Gallery: Is an Immersive Experience Necessarily a Good One?
Film is an experiential medium, and we cannot help but judge the quality of a film as we watch it. Some films are exceptionally powerful and stay with us, while others entertain us for two hours or so and we can simply go about the rest of our day. However, should films be considered great because they stay with us? Should greatness be defined by the ability to achieve a singular vision, however off-putting or incendiary?
The viewing experience of Vietnamese film Gallery is so very immersive that when it ended, I heaved a huge sigh of relief. Directed by first-time Vietnamese filmmaker Vo Anh Vu, Gallery is a short film about a dilapidated shared washroom. One-location films, like this one, successfully convey the terror of confined spaces. By enclosing us in that space, much like the subjects of the film, we know we cannot simply look away from the vileness that follows. And in the depiction of squalid living conditions and a lack of concern for hygiene, it becomes clear that the characters of the film take a backseat to the what I consider to be its true protagonist, the washroom itself. Over the course of the film, over ten people use the same bathroom, whose floor we soon realise, doubles as a kitchen sink. Plates of old, half-eaten rice are cast aside as they shower; water stagnates on the floor in constant hues of colour; at one point a live duck is hurled in, which the characters kill, skin, boil and later empty the water out in, you guessed it, the same bathroom. As the days progress, it becomes clear that characters are competing to one-up each other.
Amidst urbanisation, the lives and fates of various individuals converge inside a dingy washroom where dirty dishes, food waste and personal items lay scattered.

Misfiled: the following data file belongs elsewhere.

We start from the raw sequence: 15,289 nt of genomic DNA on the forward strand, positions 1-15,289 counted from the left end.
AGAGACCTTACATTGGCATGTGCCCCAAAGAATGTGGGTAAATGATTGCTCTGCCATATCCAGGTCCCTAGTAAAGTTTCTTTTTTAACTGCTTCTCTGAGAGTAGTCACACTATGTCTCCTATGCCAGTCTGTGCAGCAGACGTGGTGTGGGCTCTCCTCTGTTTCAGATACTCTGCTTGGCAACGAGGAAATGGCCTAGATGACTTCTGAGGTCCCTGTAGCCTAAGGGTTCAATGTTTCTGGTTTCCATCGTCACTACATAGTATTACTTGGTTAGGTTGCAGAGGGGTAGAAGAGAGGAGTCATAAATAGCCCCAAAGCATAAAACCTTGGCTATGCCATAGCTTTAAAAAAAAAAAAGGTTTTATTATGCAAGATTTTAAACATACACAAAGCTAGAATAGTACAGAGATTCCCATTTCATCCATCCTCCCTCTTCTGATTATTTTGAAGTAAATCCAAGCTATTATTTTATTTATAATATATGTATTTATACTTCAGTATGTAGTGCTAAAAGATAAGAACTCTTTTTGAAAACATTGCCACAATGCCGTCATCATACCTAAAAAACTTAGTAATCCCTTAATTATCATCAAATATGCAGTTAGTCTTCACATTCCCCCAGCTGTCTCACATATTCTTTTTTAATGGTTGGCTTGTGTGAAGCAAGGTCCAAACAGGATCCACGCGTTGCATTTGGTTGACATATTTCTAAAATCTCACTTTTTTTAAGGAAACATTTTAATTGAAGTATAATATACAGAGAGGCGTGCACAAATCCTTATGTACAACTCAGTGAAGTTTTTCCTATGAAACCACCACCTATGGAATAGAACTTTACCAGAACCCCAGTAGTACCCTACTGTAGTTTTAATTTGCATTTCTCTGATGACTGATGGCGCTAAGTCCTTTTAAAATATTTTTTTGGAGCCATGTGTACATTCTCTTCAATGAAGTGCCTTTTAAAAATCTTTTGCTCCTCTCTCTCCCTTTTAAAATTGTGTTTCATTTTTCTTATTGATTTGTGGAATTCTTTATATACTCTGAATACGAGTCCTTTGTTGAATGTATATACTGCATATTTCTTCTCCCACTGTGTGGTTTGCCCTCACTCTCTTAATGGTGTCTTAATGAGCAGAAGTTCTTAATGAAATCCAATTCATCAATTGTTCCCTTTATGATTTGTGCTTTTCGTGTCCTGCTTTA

The film provides a look at the disparity between poverty and affluence. This is achieved, not by depicting the millions in poverty, but by depicting a world carved from a single washroom. The film evidences the inequality between third-world and first, city and slum; as well as the indifference of those who live and understand that to be the norm. Vo Ahn Vu’s assured perspective seems to reflect that indifference as his reality. The serene expression of a cleaner who comes by at the end of the film mirrors the unmistakable pointlessness of a resetting clock. Everything that has happened will happen again.
The disgust that this film made me experience has a permanence to it. If the Vo Anh Vu’s intention was to evoke a strong, deep-seated emotional reaction towards the characters’ experiences and corresponding nonchalance, he was successful. It is refreshing to see that one-location films do not need a powerhouse actor’s monologues or dramatic heft to evoke visceral emotion. This experience raises the crucial question of whether a film’s immersiveness, its ability to draw you in and never let go, is a distinction between a good and a bad film. Film is largely regarded as a form of documentation of vital memories, and this film’s realism – its unflinching depiction of urbanisation and resulting squalor – deserves to be valued.
– V Dhanraj